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Israel strikes Syrian targets in retaliation at boy’s death

Israeli warplanes bombed a series of targets inside Syria early Monday, the Israeli military announced. The attacks came in response to an attack that killed an Israeli teenager on Sunday.
Israel’s Defense Ministry said that nine military targets had been struck inside Syria, and that “direct hits were confirmed.” The targets, near the site of Sunday’s violence in the Golan Heights, included a regional military command center and unspecified “launching positions.”
A teenage boy was killed and two other people wounded Sunday when an Israeli civilian contractor vehicle delivering water was struck by forces in Syria as it drove in the Israeli-controlled Golan Heights. It was the first deadly incident along the volatile Israeli-Syrian border since Syria’s civil war erupted more than three years ago.
“Yesterday’s attack was an unprovoked act of aggression against Israel, and a direct continuation to recent attacks that occurred in the area,” said military spokesman Lieutenant Colonel Peter Lerner. He added that the Israeli military “will not tolerate any attempt to breach Israel’s sovereignty and will act in order to safeguard the civilians of the state of Israel.”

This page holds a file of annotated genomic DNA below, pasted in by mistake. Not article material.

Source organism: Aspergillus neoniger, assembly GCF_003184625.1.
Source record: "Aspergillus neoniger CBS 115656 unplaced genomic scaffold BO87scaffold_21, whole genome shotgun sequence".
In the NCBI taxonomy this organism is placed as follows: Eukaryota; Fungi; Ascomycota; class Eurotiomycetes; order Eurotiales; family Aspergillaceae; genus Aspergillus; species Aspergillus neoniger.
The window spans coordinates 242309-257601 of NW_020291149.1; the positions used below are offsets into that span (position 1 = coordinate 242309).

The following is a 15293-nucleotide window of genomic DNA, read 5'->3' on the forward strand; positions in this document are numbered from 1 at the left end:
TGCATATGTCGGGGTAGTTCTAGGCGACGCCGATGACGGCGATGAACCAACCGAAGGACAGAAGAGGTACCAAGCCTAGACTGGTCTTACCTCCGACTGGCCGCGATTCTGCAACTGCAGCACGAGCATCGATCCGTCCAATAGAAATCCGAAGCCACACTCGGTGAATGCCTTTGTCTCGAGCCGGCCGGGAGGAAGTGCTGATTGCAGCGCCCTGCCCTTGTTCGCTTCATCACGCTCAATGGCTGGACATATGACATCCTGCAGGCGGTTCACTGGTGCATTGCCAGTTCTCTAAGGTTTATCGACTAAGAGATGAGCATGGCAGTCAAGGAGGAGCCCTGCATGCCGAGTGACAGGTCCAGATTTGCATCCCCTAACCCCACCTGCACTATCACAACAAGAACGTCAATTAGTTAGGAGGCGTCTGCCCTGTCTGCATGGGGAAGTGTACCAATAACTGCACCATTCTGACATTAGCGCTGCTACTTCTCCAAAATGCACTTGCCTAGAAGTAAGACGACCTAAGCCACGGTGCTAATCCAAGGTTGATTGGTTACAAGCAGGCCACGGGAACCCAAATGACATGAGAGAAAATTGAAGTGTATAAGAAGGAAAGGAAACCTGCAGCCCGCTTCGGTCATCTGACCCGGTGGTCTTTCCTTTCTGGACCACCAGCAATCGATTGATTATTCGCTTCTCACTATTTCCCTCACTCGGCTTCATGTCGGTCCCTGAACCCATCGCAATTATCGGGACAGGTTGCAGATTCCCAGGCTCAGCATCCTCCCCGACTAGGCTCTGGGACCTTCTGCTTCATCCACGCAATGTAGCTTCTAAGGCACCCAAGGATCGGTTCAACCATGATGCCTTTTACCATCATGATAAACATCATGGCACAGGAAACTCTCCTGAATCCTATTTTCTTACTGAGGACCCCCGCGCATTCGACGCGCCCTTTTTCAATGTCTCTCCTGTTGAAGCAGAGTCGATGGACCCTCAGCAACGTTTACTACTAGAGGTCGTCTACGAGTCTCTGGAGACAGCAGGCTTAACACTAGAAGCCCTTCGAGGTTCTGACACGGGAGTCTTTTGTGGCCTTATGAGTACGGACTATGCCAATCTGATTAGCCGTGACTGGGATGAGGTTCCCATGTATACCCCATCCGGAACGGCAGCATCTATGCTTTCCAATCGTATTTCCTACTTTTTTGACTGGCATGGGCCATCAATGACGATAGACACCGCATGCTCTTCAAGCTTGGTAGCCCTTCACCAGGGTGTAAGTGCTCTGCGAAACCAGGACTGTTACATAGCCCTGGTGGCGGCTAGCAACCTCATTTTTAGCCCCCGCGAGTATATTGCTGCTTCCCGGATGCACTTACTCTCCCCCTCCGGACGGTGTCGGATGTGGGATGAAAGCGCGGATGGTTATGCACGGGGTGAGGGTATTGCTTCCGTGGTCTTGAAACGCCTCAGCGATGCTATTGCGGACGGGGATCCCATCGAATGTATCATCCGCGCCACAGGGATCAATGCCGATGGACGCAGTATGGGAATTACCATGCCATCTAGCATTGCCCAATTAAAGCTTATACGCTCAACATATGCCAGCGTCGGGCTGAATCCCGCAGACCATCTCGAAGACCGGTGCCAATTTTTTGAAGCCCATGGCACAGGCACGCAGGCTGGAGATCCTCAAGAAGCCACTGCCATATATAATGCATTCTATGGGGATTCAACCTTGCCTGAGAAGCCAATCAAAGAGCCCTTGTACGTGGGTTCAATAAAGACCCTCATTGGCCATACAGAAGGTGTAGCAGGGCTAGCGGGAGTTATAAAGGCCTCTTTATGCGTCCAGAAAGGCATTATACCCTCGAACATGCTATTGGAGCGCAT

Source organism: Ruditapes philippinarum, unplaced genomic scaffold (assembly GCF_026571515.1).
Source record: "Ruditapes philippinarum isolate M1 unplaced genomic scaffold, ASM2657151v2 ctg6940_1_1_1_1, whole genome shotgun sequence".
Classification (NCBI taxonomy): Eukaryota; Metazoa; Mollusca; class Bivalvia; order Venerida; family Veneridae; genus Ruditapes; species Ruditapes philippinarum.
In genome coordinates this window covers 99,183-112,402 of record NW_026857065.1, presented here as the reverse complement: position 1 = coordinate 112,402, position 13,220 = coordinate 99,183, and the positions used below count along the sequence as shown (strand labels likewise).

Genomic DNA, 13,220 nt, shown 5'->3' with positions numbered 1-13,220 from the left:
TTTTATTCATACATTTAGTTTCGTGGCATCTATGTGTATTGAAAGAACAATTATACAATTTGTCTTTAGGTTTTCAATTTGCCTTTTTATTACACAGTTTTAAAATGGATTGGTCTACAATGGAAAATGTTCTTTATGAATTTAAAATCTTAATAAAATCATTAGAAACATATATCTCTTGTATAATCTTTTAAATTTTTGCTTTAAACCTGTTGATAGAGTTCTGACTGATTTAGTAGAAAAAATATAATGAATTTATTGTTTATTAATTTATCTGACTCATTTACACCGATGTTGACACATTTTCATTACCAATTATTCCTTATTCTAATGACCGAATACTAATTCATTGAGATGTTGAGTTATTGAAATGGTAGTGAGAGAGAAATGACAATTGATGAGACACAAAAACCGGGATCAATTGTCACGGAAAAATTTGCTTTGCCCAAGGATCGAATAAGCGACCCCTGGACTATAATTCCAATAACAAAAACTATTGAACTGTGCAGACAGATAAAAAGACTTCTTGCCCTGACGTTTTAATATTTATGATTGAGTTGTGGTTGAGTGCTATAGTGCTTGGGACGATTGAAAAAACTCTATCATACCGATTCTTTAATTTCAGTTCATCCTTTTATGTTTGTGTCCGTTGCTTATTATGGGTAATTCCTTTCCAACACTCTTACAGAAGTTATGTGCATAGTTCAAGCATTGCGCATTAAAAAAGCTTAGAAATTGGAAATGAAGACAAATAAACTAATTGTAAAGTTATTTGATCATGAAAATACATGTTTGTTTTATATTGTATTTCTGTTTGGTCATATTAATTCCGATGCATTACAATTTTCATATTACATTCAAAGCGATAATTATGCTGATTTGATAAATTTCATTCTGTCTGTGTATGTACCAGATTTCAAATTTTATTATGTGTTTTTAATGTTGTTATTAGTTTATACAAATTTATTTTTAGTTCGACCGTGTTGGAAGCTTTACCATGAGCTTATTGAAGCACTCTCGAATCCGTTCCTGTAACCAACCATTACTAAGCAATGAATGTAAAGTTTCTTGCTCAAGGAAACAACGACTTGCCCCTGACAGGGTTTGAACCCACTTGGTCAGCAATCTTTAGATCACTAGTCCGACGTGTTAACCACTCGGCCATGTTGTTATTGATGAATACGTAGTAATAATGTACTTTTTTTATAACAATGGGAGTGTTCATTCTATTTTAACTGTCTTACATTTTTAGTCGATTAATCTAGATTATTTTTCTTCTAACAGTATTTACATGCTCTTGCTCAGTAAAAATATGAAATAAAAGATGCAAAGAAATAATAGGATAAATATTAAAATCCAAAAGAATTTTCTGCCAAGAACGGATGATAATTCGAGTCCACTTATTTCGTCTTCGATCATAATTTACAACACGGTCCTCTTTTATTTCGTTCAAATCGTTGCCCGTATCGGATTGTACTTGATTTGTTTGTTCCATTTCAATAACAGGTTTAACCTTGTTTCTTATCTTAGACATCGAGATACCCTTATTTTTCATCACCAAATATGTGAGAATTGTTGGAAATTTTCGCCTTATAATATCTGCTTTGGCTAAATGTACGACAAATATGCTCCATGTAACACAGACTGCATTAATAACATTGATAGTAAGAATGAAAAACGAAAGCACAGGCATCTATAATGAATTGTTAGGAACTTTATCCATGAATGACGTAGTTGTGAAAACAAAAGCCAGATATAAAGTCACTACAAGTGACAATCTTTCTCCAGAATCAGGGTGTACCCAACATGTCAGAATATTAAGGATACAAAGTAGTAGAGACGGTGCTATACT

Heightened tensions
Sunday’s attack was the most serious escalation along the official cease-fire line with Syria since the 1973 Middle East War. Israel’s Defense Minister Moshe Yaalon warned that Damascus would pay a “high price” for helping militants bent on harming the Jewish state.
The targeted sites include Syrian military headquarters and launching positions, and “direct hits were confirmed”, said Lerner’s statement.
Prime Minister Benjamin Netanyahu said he spoke to the boy’s father and sent his condolences. “Our enemies don’t differentiate between Jews and non-Jews, adults and children,” he told an international gathering of Jewish journalists late Sunday.
Netanyahu added that in conflicts like Syria, where Islamist extremists are battling Iranian-backed Syrian troops, there is no side for Israel to take, and it is best for the country to sit back and let its enemies weaken each other. “This is a fault line between civilization and savagery,” he said.
bk/jr (AFP, AP)

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